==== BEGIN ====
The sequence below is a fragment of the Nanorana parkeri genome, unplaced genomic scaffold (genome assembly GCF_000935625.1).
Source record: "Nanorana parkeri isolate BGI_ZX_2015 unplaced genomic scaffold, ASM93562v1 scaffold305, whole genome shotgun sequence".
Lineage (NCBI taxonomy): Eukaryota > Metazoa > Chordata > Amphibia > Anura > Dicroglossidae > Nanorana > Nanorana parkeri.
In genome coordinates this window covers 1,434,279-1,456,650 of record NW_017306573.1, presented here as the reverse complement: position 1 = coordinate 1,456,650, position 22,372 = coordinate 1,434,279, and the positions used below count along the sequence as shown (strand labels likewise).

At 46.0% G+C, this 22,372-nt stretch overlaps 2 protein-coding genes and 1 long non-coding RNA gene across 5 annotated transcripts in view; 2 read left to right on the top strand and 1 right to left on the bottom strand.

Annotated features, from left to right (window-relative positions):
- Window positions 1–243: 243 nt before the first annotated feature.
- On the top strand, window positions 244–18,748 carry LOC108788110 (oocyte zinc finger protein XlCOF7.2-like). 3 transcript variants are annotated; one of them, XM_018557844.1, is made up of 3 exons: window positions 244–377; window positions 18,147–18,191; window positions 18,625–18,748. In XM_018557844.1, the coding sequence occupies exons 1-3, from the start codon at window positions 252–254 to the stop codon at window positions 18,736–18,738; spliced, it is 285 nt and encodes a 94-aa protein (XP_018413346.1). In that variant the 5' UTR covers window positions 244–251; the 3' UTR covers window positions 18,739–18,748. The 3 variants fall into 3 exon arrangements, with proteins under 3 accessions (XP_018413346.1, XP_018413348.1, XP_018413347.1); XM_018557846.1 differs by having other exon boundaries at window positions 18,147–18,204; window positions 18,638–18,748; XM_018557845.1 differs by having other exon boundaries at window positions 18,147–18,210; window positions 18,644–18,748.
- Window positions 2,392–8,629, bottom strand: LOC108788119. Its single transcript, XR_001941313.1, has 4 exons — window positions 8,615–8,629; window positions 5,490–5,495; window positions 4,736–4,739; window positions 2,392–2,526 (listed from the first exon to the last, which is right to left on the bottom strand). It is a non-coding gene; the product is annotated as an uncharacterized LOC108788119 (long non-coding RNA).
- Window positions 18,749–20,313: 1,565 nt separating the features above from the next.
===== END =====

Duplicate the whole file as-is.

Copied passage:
The sequence below is a fragment of the Nanorana parkeri genome, unplaced genomic scaffold (genome assembly GCF_000935625.1).
Source record: "Nanorana parkeri isolate BGI_ZX_2015 unplaced genomic scaffold, ASM93562v1 scaffold305, whole genome shotgun sequence".
Lineage (NCBI taxonomy): Eukaryota > Metazoa > Chordata > Amphibia > Anura > Dicroglossidae > Nanorana > Nanorana parkeri.
In genome coordinates this window covers 1,434,279-1,456,650 of record NW_017306573.1, presented here as the reverse complement: position 1 = coordinate 1,456,650, position 22,372 = coordinate 1,434,279, and the positions used below count along the sequence as shown (strand labels likewise).

At 46.0% G+C, this 22,372-nt stretch overlaps 2 protein-coding genes and 1 long non-coding RNA gene across 5 annotated transcripts in view; 2 read left to right on the top strand and 1 right to left on the bottom strand.

Annotated features, from left to right (window-relative positions):
- Window positions 1–243: 243 nt before the first annotated feature.
- On the top strand, window positions 244–18,748 carry LOC108788110 (oocyte zinc finger protein XlCOF7.2-like). 3 transcript variants are annotated; one of them, XM_018557844.1, is made up of 3 exons: window positions 244–377; window positions 18,147–18,191; window positions 18,625–18,748. In XM_018557844.1, the coding sequence occupies exons 1-3, from the start codon at window positions 252–254 to the stop codon at window positions 18,736–18,738; spliced, it is 285 nt and encodes a 94-aa protein (XP_018413346.1). In that variant the 5' UTR covers window positions 244–251; the 3' UTR covers window positions 18,739–18,748. The 3 variants fall into 3 exon arrangements, with proteins under 3 accessions (XP_018413346.1, XP_018413348.1, XP_018413347.1); XM_018557846.1 differs by having other exon boundaries at window positions 18,147–18,204; window positions 18,638–18,748; XM_018557845.1 differs by having other exon boundaries at window positions 18,147–18,210; window positions 18,644–18,748.
- Window positions 2,392–8,629, bottom strand: LOC108788119. Its single transcript, XR_001941313.1, has 4 exons — window positions 8,615–8,629; window positions 5,490–5,495; window positions 4,736–4,739; window positions 2,392–2,526 (listed from the first exon to the last, which is right to left on the bottom strand). It is a non-coding gene; the product is annotated as an uncharacterized LOC108788119 (long non-coding RNA).
- Window positions 18,749–20,313: 1,565 nt separating the features above from the next.